AdTech has fully embraced real-time bidding (RTB) methodology aimed at optimizing the value of display ads for both advertisers and publishers. The issues around transparency and fraud have been abundant.
The RTB platforms responsible for 20 percent of the programmatic ad market when measured last year have helped maintain inventory value and streamlined sales on both sides of the buyer-seller relationship. Big players like Facebook and Twitter have optimized such opportunities.
These days, however, companies of all sizes are turning to self-serve models that counter prevailing issues with RTB, including its lack of transparency on the ad side, price erosions on the publishing side, lack of marketplace exclusivity and lack of guaranteed ad placement.
“When leading SSPs and DSPs start downsizing and shopping themselves around to potential buyers, and premium networks are sold at fractions of their previous valuations, it’s clear intermediaries are losing ground,” advises a Sparrowadvisors.com article from earlier this year. “For long tail, self-service platforms will be key to achieving necessary scale and capturing smaller advertiser budgets. As an intermediary, your go-to-market approach needs to adjust from addressing the needs of several high-profile clients to providing an easy-to-use, self-serve interface with built-in transparency and support.”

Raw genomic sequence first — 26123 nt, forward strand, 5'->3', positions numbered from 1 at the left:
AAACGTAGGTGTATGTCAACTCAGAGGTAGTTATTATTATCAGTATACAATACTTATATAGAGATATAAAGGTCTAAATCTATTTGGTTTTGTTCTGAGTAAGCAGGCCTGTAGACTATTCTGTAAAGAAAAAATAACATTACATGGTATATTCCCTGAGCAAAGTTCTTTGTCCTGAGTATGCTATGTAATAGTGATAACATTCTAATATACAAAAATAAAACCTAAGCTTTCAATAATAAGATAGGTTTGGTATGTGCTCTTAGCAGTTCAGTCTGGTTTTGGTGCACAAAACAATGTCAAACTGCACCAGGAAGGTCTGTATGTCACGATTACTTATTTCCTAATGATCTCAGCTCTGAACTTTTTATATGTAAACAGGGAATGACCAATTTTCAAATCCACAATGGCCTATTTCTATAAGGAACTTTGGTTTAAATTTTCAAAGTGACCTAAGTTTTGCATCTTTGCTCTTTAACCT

What does self-serve bring to the table?
Such platforms aren’t the answer to everyone’s prayers. Naysayers most often point to the lack of scalability for selling directly to advertisers. But Facebook and Twitter have already proven the right technology can make self-serve as easy to adopt as RTB, writes Todd Garland on Medium.com. And other big players including Pinterest, Snapchat and AOL are also moving to self serve.
“Automation tools have caught up to RTB-based exchanges,” he writes. “Today, if you can navigate an e-commerce sales cart, you can source guaranteed ad inventory on the Internet.”
A summary of other advantages:
The self-serve process is quick and transparent for both marketers and ad vendors, allowing for professional marketing campaigns conducted within short time frames.
The newer option counters disadvantages of regional category leaders, including GoogleAdSense’s “comprehensive application process and lack of customer support” and Facebook’s “walled garden approach,” common disadvantages reported in the SparrowAdvisors.com article.
The process allows for both premium placement and the purchase of multiple inventory sizes. Delivery and prices can both be guaranteed.
For publishers, the system helps prevent price erosion. “We all stand to benefit if the next eight years of growth focuses on restoring the balance between publisher and advertiser by giving them both what they need the most: direct ad sales platforms built around self-serve principles,” Garland advises.
The next decade may well bring a greater do-it-yourself approach when it comes to media buys.
“Unlike the last eight years of advertising technology that focused on automated ad sales through bidding processes, the next eight years of industry growth will focus on returning balance to the sales process through guaranteed, self-serve technologies,” Garland predicts.